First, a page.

Feasibility study of a hand guided robotic drill for cochleostomy.

Brett P, Du X, Zoka-Assadi M, Coulson C, Reid A, Proops D - Biomed Res Int (2014)

Simulated coupled drilling feed force and torque (assuming drilling through in cochleostomy) showing principal characteristics [12].
© Copyright Policy
Related In: Results  -  Collection

License
Show All Figures
getmorefigures.php?uid=PMC4109386&req=5

fig2: Simulated coupled drilling feed force and torque (assuming drilling through in cochleostomy) showing principal characteristics [12].
Mentions: The mathematical model, reported in [12], predicts results shown in Figure 2 that help to describe typical features used by the tactile sensing scheme to identify the approach to a tissue interface such that penetration can be avoided. The drill bit feed force and torque are plotted as functions of displacement. The characteristics indicate clear changes in transients between coupled signals that correspond to stages in the process. In this simulation feed rate is assumed to be constant. The force and torque transients clearly show the point at which hole depth is equal to the burrs radius at stage 2 at approximately 0.5 mm and is indicated by an observable change in gradient of the torque transient. Onset of breakthrough occurs at stage 3 at approximately 1.3 mm resulting in the sharp increase and subsequent roll-off in the force signal. Amongst other properties and tissue behaviour, these coupled features of the sensory transients are used to anticipate the position of the tissue interface precisely. If drilling did not cease at this point then the hole would be completed at stage 4, at approximately 1.4 mm. The force and torque would then fall to zero when full penetration occurred. If penetration is allowed to take place, then in reality the tip of the drill bit will have penetrated much further beyond the tissue interface than is necessary to complete the removal of bone tissue of the cochlea as the tissues are flexible and will have deflected significantly in response to tool forces prior to penetration. Avoiding penetration is important in the process to minimise trauma of the hearing organ, as is the amplitude of disturbances induced during the drilling process [13].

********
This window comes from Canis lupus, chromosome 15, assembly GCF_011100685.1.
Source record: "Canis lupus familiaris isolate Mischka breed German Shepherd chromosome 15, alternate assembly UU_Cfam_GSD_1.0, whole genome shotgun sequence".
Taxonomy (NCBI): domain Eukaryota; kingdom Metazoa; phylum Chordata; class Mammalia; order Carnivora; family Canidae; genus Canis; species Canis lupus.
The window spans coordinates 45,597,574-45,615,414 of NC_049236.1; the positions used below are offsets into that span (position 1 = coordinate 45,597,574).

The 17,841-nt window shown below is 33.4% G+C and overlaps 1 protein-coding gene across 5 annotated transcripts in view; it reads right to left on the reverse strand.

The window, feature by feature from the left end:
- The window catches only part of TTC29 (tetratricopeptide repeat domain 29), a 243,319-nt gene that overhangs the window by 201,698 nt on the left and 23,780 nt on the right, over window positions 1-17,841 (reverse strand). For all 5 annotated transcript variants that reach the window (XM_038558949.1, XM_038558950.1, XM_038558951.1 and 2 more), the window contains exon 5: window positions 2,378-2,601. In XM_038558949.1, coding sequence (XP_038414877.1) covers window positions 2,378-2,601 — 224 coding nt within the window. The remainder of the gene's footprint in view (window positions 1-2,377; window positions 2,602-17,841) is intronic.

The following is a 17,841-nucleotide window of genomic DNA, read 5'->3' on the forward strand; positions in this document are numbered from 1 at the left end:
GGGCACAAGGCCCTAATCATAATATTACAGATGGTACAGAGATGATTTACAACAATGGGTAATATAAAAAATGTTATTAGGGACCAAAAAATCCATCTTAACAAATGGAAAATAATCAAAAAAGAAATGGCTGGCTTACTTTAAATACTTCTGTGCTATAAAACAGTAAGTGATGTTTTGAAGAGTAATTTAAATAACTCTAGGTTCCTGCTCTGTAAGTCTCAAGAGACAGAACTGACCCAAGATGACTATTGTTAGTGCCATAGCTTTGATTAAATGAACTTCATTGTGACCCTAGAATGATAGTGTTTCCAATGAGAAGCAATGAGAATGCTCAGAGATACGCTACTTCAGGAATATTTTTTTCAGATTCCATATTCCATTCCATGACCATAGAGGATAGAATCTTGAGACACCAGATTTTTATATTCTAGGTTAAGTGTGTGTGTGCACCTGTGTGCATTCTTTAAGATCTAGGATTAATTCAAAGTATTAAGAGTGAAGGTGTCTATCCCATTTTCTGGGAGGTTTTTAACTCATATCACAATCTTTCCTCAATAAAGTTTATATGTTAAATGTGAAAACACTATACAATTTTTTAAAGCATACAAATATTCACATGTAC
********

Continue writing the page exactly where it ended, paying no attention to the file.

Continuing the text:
Bottom Line: The device operates with differing presentation of tissues resulting from variation in anatomy and demonstrates the ability to control or avoid penetration of tissue layers as required and to respond to intended rather than involuntary motion of the surgeon operator.The advantage of hand guided over an arm supported system is that it offers flexibility in adjusting the drilling trajectory.This can be important to initiate cutting on a hard convex tissue surface without slipping and then to proceed on the desired trajectory after cutting has commenced.

View Article: PubMed Central - PubMed

Affiliation: Brunel Institute for Bioengineering, Brunel University, London UB8 3PH, UK.

ABSTRACT
The concept of a hand guided robotic drill has been inspired by an automated, arm supported robotic drill recently applied in clinical practice to produce cochleostomies without penetrating the endosteum ready for inserting cochlear electrodes. The smart tactile sensing scheme within the drill enables precise control of the state of interaction between tissues and tools in real-time. This paper reports development studies of the hand guided robotic drill where the same consistent outcomes, augmentation of surgeon control and skill, and similar reduction of induced disturbances on the hearing organ are achieved. The device operates with differing presentation of tissues resulting from variation in anatomy and demonstrates the ability to control or avoid penetration of tissue layers as required and to respond to intended rather than involuntary motion of the surgeon operator. The advantage of hand guided over an arm supported system is that it offers flexibility in adjusting the drilling trajectory. This can be important to initiate cutting on a hard convex tissue surface without slipping and then to proceed on the desired trajectory after cutting has commenced. The results for trials on phantoms show that drill unit compliance is an important factor in the design.

Show MeSH